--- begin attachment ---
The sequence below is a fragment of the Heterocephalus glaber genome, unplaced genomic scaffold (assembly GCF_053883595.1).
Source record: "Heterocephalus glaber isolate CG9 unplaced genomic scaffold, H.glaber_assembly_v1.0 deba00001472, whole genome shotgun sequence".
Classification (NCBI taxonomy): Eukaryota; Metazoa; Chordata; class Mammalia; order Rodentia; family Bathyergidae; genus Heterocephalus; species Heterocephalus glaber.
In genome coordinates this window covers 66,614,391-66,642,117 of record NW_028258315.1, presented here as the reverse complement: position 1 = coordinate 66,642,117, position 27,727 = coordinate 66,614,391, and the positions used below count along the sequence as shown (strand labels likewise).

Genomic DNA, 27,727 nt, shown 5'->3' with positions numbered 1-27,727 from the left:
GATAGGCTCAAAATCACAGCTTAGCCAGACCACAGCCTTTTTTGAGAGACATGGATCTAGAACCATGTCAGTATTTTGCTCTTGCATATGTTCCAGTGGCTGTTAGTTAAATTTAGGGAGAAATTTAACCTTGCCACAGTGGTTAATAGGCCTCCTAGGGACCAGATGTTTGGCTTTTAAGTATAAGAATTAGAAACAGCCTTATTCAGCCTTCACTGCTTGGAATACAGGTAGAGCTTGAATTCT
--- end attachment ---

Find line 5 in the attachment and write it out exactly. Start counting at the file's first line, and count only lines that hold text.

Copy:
Genomic DNA, 27,727 nt, shown 5'->3' with positions numbered 1-27,727 from the left: